A World Commanded By The Middle

What Egypt and Tunisia and all the revolutions to come tell us about globalization’s political future is that the emerging middle class – not bad actors, will drive it. For years now we’ve been regaled with stories of how Islamic extremists and criminal networks and state capitalism would somehow keep the decaying West on its heels. The West, in turn, interpreted this dark future primarily in terms of its own threatened middle-class status, imagining no cavalry over the horizon.

Clearly, we thought too small.

Goldman Sachs estimates that 70 million souls join the global middle class annually – just a bit above al-Qaeda’s annual recruitment, you might say. The Economist says that, if we go as low as $10 per capita per day, we’re talking about roughly 60 percent of humanity. You can do the math on where this cohort must be growing fastest, because it sure ain’t in the advanced West. Instead, it grows fastest in many of those “mostly unfree” states that those in the West imagine all subscribe to some unspoken “Beijing consensus,” which, as far as we can see, consists mostly of China seeking long-term access to those states’ resources and markets – agreed?

Arguably, we’ve got our globalization narrative all backwards nowadays. The United States started this party after World War II, and has nurtured and defended it ever since. So naturally, the US must be driving this resurgent “freedom agenda,” right? And yet, because China’s stunning rise drives all this new connectivity while jacking up commodity prices worldwide, it’s actually Beijing that’s exporting revolution in ways it would never admit.

We may think China will remain forever immune to the same shock-waves it so effortlessly transmits around the planet, but history says otherwise. What saves China’s Communist Party from Mubarak’s fate right now is the sheer magnitude of its own internal income gap – those 700 million interior poor living at Guatemala’s standard of living. For now, the train’s engine (coastal middle-class China) can’t go any faster than its caboose (those unwashed masses further in).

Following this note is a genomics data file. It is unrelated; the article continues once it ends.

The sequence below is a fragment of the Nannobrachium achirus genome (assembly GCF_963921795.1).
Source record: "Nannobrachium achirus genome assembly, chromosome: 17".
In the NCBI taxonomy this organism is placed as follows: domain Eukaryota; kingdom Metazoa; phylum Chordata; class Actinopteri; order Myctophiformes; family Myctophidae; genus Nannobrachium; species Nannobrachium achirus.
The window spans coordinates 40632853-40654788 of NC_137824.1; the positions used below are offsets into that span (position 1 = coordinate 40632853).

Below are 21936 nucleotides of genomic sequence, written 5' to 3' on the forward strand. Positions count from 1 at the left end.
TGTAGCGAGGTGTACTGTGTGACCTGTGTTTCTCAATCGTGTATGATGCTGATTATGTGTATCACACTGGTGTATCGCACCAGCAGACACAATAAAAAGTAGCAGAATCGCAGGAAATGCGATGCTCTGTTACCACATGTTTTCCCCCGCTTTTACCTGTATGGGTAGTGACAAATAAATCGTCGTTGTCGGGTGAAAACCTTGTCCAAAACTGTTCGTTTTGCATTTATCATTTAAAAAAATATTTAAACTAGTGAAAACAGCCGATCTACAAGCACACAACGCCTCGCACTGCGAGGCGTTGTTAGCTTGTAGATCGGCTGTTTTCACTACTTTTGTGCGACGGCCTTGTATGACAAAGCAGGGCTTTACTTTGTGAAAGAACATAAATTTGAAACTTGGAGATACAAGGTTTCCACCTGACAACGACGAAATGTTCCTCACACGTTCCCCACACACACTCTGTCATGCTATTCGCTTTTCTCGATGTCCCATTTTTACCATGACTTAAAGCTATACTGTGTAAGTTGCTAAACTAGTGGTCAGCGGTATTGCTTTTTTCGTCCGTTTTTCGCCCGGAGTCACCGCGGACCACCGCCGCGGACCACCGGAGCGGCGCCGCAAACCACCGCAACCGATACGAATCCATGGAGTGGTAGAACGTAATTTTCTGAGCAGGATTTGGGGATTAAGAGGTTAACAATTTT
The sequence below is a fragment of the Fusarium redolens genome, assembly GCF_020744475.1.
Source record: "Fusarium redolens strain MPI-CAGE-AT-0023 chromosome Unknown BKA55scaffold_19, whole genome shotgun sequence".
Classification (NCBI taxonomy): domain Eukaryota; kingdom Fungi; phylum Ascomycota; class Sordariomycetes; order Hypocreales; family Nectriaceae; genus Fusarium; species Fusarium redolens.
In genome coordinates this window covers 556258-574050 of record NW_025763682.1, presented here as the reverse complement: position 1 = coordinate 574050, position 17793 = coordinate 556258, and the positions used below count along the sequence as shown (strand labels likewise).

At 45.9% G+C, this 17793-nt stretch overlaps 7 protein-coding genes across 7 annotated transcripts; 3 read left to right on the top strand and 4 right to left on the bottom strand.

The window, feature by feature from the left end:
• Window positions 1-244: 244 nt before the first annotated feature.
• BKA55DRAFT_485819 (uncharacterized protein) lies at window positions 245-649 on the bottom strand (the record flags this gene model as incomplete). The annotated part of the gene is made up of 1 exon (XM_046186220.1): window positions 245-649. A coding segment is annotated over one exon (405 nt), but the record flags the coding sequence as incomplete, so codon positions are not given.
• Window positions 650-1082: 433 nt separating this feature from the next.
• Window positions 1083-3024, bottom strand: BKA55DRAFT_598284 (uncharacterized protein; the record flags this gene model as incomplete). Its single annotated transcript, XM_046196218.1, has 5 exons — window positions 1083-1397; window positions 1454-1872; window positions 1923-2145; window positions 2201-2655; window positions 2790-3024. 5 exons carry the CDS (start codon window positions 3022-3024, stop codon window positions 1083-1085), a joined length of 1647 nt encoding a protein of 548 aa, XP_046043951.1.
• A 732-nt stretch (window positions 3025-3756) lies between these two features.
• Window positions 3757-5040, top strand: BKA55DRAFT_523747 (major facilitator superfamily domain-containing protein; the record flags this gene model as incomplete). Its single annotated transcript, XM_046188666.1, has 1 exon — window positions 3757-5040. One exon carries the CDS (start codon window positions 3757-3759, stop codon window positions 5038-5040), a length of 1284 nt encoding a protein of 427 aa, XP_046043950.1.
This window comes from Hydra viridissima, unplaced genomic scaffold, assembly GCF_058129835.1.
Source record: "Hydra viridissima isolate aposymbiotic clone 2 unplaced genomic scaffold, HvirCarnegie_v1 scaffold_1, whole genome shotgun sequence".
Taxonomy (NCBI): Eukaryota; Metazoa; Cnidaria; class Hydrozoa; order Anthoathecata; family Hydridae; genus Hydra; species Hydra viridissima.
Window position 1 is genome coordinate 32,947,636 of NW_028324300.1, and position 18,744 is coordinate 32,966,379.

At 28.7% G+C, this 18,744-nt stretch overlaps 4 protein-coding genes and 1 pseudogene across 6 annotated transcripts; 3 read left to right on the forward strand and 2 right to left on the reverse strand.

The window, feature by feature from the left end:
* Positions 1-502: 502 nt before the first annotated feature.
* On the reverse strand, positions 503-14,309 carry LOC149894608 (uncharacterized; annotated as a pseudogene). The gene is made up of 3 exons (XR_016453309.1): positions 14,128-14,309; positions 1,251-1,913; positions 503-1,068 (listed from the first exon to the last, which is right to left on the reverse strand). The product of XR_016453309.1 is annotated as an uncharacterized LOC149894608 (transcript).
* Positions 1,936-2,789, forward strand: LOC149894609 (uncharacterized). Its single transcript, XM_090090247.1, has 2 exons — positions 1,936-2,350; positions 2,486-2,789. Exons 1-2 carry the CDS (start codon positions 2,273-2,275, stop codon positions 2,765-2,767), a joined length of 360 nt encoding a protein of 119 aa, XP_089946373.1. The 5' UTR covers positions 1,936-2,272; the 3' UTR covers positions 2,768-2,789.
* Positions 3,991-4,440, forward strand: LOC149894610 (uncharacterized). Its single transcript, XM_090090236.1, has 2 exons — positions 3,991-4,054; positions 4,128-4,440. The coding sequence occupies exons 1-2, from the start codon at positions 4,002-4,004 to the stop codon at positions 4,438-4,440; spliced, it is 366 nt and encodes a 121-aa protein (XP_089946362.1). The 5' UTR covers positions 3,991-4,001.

But outside of that civilization-masquerading-as-a-nation-state, a rising middle class need not be of world-beating size to trigger society-wide demands for a better future from a more responsive government. Global connectivity, coupled with higher education, doesn’t just advantage revolutionary terrorists. These also allow for the flash-mob mobilization of non-violent democracy activists, who, in their far greater numbers, can signal their intent to paralyze entire national systems in ways terrorists can only dream of.

Simply put, Karl Marx aimed too low on class.

For what do the poor want from the government but protection from their circumstances? So they glumly suffer authoritarianism, if that’s what it takes to shield them from even worse. The rich, such as they are found in the world’s many oligarchic economies, seek only protection from the poor.

But what the middle class wants is that which is hardest for any government to deliver: protection from the future. These families have achieved a decent standard of living, or are close enough to see one emerging, and they want that nest egg protected from life’s vicissitudes, so that it may be passed along to the next generation.

You know that counterinsurgency bit about killing some villager and then having to face his entire avenging family? Well, the same is true with an emerging middle class. Deny their lead elements they seek and your government will soon enough find itself battling expectations extending far into the future. To say the least, that is one tough monster to feed.

And soon enough, governments the world over will all be serving that same ravenous beast.

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